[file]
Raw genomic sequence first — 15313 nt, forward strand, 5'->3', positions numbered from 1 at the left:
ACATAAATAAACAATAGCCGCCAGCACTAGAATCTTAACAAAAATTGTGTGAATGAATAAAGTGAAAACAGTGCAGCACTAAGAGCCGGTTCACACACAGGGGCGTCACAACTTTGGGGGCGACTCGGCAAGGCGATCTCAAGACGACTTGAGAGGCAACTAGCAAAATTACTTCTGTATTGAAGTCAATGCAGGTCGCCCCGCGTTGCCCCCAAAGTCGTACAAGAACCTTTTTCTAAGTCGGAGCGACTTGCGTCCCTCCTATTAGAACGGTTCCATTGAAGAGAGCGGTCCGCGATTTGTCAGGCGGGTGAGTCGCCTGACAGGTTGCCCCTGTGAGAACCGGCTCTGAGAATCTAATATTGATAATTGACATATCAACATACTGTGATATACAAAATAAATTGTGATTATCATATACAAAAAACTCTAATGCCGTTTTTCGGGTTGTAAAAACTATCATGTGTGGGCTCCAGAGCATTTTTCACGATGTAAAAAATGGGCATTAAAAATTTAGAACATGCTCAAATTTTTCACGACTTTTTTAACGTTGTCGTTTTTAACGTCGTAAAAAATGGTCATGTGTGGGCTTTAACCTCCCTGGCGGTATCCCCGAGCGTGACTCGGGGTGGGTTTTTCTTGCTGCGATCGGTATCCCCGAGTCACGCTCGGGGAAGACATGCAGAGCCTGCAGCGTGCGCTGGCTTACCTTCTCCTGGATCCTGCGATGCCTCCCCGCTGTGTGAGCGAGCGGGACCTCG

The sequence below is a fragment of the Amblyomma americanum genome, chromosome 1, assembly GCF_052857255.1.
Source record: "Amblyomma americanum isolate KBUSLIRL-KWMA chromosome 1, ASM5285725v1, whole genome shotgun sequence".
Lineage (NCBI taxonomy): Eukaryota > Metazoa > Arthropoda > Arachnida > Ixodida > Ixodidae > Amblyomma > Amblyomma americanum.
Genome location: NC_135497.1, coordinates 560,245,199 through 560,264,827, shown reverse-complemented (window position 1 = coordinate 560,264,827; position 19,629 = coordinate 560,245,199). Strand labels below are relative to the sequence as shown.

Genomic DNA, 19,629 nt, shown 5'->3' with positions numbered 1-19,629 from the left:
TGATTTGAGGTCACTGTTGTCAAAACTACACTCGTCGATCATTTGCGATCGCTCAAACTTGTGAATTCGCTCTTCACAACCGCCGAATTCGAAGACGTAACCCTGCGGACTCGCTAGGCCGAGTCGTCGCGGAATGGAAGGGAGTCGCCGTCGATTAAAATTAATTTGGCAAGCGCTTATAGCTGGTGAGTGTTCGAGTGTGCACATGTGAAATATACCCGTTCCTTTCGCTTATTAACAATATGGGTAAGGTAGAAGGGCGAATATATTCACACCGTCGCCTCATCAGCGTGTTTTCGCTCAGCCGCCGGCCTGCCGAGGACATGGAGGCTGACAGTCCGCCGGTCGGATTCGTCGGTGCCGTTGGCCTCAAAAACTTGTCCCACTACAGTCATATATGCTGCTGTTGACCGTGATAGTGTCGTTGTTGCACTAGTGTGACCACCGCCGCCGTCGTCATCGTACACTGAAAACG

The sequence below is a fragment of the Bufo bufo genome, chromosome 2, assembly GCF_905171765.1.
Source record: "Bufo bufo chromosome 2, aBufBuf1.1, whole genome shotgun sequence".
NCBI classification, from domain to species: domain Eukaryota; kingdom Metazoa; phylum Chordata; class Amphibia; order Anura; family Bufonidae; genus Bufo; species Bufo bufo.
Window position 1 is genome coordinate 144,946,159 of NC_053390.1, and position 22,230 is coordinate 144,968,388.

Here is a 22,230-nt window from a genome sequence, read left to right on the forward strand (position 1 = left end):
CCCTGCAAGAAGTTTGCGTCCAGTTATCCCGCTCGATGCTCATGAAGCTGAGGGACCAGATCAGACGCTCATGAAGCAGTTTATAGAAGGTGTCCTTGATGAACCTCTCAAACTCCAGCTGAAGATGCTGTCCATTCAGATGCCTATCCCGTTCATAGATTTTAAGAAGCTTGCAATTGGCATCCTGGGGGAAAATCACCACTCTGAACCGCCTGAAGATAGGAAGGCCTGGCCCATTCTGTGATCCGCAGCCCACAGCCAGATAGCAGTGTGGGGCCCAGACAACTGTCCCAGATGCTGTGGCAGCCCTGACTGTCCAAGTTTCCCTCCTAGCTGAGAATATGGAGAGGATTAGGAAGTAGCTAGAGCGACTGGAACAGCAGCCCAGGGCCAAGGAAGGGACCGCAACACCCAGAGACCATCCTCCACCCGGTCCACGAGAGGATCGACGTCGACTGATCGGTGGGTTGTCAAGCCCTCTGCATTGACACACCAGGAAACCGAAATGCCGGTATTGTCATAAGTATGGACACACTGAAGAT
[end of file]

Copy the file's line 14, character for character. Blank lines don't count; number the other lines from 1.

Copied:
CCCTGCAAGAAGTTTGCGTCCAGTTATCCCGCTCGATGCTCATGAAGCTGAGGGACCAGATCAGACGCTCATGAAGCAGTTTATAGAAGGTGTCCTTGATGAACCTCTCAAACTCCAGCTGAAGATGCTGTCCATTCAGATGCCTATCCCGTTCATAGATTTTAAGAAGCTTGCAATTGGCATCCTGGGGGAAAATCACCACTCTGAACCGCCTGAAGATAGGAAGGCCTGGCCCATTCTGTGATCCGCAGCCCACAGCCAGATAGCAGTGTGGGGCCCAGACAACTGTCCCAGATGCTGTGGCAGCCCTGACTGTCCAAGTTTCCCTCCTAGCTGAGAATATGGAGAGGATTAGGAAGTAGCTAGAGCGACTGGAACAGCAGCCCAGGGCCAAGGAAGGGACCGCAACACCCAGAGACCATCCTCCACCCGGTCCACGAGAGGATCGACGTCGACTGATCGGTGGGTTGTCAAGCCCTCTGCATTGACACACCAGGAAACCGAAATGCCGGTATTGTCATAAGTATGGACACACTGAAGAT